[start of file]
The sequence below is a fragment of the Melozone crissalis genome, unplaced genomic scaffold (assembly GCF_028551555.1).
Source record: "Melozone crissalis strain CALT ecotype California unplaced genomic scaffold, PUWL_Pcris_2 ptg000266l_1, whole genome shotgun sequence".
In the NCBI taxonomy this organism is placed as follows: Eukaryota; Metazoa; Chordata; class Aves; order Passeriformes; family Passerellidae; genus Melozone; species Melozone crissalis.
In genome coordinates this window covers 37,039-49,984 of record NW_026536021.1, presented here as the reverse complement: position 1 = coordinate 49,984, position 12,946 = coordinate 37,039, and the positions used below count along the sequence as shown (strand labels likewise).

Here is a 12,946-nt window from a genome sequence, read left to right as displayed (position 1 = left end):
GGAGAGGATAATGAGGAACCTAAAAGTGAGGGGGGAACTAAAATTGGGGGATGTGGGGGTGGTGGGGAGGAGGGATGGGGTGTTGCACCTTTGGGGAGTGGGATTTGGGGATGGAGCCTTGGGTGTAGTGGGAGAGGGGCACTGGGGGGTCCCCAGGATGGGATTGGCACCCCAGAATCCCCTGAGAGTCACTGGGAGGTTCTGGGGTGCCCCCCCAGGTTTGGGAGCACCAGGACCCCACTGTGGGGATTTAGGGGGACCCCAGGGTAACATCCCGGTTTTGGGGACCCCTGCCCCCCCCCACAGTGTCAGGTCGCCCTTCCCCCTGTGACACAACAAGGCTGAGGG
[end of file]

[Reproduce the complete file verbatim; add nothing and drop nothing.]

The sequence below is a fragment of the Melozone crissalis genome, unplaced genomic scaffold (assembly GCF_028551555.1).
Source record: "Melozone crissalis strain CALT ecotype California unplaced genomic scaffold, PUWL_Pcris_2 ptg000266l_1, whole genome shotgun sequence".
In the NCBI taxonomy this organism is placed as follows: Eukaryota; Metazoa; Chordata; class Aves; order Passeriformes; family Passerellidae; genus Melozone; species Melozone crissalis.
In genome coordinates this window covers 37,039-49,984 of record NW_026536021.1, presented here as the reverse complement: position 1 = coordinate 49,984, position 12,946 = coordinate 37,039, and the positions used below count along the sequence as shown (strand labels likewise).

Here is a 12,946-nt window from a genome sequence, read left to right as displayed (position 1 = left end):
GGAGAGGATAATGAGGAACCTAAAAGTGAGGGGGGAACTAAAATTGGGGGATGTGGGGGTGGTGGGGAGGAGGGATGGGGTGTTGCACCTTTGGGGAGTGGGATTTGGGGATGGAGCCTTGGGTGTAGTGGGAGAGGGGCACTGGGGGGTCCCCAGGATGGGATTGGCACCCCAGAATCCCCTGAGAGTCACTGGGAGGTTCTGGGGTGCCCCCCCAGGTTTGGGAGCACCAGGACCCCACTGTGGGGATTTAGGGGGACCCCAGGGTAACATCCCGGTTTTGGGGACCCCTGCCCCCCCCCACAGTGTCAGGTCGCCCTTCCCCCTGTGACACAACAAGGCTGAGGG